Don’t worry, I’m not insulting home schooled students, because I had the super-hero mindset until a fateful day twelve years ago. However, where do home schooled students get this “super-hero” mentality where they believe they can do anything and perhaps even do no wrong?
Well, their biggest model is their parents, and their parents were the ones who chose to go against the system and educate their children themselves. Why wouldn’t these kids think they can do anything!?
In traditional schools, the “superhero” belief gets knocked out of many students through peer mocking and rejections, or teacher feedback; then many students focus in on what they are good at and don’t try doing things they might not be good at. (This saddens me because I like trying new things; sometimes I fail, but the broadening of my mind and life is worth it!)
One element that adds to this mindset, it that home schooled students can have a smaller community to compare themselves to, so it is the phenomena of “Big fish in a small pond.” Once they grow up and see all the people out there that are not like them and that don’t care about them, then the “superhero” mentality gets muted to a healthy level.
From my experience of being a “Big fish in a small pond,” I didn’t have many nay-sayers growing up (I got the opposite: lots of praise from adults), and if I did get a negative response, I just kept going. My superhero mindset received a healthy moderation and dose of reality one November day twelve years ago when I did something I thought I, the wise home schooled student, would NEVER do.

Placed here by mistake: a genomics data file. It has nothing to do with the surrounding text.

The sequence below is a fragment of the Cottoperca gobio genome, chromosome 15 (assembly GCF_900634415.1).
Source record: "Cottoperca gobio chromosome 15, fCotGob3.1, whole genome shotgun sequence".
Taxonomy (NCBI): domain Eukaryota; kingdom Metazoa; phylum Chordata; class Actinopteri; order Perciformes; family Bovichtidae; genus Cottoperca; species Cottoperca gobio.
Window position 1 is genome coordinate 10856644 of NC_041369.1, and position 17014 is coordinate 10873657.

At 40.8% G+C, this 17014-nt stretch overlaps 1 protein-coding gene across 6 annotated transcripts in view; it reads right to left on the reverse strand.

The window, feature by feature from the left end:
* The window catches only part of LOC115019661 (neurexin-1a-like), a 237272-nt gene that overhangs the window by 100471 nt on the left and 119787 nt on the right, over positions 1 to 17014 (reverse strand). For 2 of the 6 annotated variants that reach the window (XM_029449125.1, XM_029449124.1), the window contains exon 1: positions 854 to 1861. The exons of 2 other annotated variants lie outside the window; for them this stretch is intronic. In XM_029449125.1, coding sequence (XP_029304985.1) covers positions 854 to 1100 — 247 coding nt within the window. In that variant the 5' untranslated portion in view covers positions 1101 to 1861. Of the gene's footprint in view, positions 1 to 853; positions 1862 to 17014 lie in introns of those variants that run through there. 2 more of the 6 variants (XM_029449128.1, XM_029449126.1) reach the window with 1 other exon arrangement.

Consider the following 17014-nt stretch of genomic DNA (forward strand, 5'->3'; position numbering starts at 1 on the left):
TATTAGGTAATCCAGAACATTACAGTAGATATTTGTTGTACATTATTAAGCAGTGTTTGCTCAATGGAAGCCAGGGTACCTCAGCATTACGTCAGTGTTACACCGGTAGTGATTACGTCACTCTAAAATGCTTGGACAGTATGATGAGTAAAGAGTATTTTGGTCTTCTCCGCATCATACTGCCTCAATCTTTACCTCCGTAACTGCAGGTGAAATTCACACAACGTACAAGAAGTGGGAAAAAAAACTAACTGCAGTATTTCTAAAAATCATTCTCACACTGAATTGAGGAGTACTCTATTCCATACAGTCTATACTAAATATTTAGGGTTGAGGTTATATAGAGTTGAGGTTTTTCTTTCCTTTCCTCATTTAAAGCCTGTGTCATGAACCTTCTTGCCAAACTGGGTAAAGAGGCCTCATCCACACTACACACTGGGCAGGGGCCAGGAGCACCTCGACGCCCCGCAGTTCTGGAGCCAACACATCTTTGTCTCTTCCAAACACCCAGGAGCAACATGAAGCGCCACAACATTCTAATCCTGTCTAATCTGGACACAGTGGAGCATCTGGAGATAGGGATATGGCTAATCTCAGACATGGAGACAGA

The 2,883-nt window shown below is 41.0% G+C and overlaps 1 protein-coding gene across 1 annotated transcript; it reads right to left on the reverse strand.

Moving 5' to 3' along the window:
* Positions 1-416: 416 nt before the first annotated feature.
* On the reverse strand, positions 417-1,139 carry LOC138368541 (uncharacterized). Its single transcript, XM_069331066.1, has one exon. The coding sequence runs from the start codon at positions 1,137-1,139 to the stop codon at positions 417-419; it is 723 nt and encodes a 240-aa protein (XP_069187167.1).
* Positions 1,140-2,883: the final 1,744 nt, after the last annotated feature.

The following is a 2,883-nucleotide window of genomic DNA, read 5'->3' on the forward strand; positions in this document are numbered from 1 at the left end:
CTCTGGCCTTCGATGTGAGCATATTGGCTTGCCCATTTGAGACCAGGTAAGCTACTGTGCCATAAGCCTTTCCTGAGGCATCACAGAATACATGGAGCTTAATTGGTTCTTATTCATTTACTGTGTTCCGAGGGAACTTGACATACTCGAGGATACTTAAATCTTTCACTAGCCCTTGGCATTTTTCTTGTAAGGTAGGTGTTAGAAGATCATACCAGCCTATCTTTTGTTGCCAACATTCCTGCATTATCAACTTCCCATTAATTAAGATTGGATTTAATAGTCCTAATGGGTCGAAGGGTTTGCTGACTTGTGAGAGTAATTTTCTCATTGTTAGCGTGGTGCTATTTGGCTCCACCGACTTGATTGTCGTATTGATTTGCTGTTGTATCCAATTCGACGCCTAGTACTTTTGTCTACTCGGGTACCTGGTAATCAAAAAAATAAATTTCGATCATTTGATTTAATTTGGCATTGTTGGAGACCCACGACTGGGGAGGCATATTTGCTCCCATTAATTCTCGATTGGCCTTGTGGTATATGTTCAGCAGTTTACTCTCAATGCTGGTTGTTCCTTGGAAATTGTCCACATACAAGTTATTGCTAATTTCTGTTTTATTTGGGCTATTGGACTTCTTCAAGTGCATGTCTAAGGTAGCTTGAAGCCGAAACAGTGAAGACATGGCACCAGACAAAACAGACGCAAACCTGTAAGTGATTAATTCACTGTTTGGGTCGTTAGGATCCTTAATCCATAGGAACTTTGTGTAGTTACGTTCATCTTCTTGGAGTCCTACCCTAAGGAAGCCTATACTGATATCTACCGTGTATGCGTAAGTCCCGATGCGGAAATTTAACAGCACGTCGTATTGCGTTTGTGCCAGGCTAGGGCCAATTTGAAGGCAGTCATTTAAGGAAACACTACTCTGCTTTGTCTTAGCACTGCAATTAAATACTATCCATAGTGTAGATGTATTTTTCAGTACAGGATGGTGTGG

I had hung out with friends the night before, not sleeping as much as usual and my brain showed that; I got caught up on focusing on an open spot along the edge of the parking lot. The lot also had a driveway to the welding/ floral design classrooms and a place where drivers picked up Meals on Wheels (food deliveries for people who are shut in). As I drove into the campus to attend my floral design class, I fixated on that open spot and turned toward it right into a van full of food.
Dazedly I saw my red hood bend up toward me, heard scraping of metal, then the cursing at me started.
That guy was cursing at me!? I had been such a good girl I had never had someone tell me off like that before. It shocked me. This accident introduced me to another side of the adult world.
We exchanged information, and the accident cost me money; however, it taught me that I, too, make mistakes that hurt others.
I, too, can pay for the consequences of my actions and learn from it.
I, too, am part of this imperfect world and don’t have to be perfect to be loved.
As I processed these revelations, I sat under a comforting, leavy tree, crying and then accepting my humanity: I wasn’t a super-hero after all. I was human like everyone else. What a relief.
By M. H. Campbell Copyright 2014